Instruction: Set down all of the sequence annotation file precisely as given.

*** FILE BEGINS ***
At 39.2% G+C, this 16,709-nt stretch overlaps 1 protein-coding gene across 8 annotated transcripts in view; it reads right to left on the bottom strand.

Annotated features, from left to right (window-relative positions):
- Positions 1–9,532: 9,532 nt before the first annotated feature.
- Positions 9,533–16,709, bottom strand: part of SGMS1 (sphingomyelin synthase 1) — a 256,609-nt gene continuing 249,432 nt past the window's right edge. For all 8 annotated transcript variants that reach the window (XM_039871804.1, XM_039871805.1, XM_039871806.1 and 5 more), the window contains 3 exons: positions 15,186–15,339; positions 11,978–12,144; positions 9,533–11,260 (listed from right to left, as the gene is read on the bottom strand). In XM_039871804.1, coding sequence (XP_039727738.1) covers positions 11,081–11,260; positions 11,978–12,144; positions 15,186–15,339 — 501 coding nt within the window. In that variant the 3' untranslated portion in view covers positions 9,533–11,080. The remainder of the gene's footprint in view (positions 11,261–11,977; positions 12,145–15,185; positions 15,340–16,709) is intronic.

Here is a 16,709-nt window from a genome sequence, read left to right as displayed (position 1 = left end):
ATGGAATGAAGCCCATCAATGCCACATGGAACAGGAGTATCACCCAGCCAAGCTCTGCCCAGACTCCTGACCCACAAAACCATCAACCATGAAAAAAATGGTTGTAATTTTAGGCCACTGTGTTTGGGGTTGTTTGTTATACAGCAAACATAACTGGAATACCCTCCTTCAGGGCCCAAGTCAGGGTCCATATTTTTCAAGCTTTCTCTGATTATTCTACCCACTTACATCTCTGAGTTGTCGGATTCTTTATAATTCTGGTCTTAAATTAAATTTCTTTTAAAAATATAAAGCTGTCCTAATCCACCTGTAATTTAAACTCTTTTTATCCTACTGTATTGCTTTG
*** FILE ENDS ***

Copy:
At 39.2% G+C, this 16,709-nt stretch overlaps 1 protein-coding gene across 8 annotated transcripts in view; it reads right to left on the bottom strand.

Annotated features, from left to right (window-relative positions):
- Positions 1–9,532: 9,532 nt before the first annotated feature.
- Positions 9,533–16,709, bottom strand: part of SGMS1 (sphingomyelin synthase 1) — a 256,609-nt gene continuing 249,432 nt past the window's right edge. For all 8 annotated transcript variants that reach the window (XM_039871804.1, XM_039871805.1, XM_039871806.1 and 5 more), the window contains 3 exons: positions 15,186–15,339; positions 11,978–12,144; positions 9,533–11,260 (listed from right to left, as the gene is read on the bottom strand). In XM_039871804.1, coding sequence (XP_039727738.1) covers positions 11,081–11,260; positions 11,978–12,144; positions 15,186–15,339 — 501 coding nt within the window. In that variant the 3' untranslated portion in view covers positions 9,533–11,080. The remainder of the gene's footprint in view (positions 11,261–11,977; positions 12,145–15,185; positions 15,340–16,709) is intronic.

Here is a 16,709-nt window from a genome sequence, read left to right as displayed (position 1 = left end):
ATGGAATGAAGCCCATCAATGCCACATGGAACAGGAGTATCACCCAGCCAAGCTCTGCCCAGACTCCTGACCCACAAAACCATCAACCATGAAAAAAATGGTTGTAATTTTAGGCCACTGTGTTTGGGGTTGTTTGTTATACAGCAAACATAACTGGAATACCCTCCTTCAGGGCCCAAGTCAGGGTCCATATTTTTCAAGCTTTCTCTGATTATTCTACCCACTTACATCTCTGAGTTGTCGGATTCTTTATAATTCTGGTCTTAAATTAAATTTCTTTTAAAAATATAAAGCTGTCCTAATCCACCTGTAATTTAAACTCTTTTTATCCTACTGTATTGCTTTG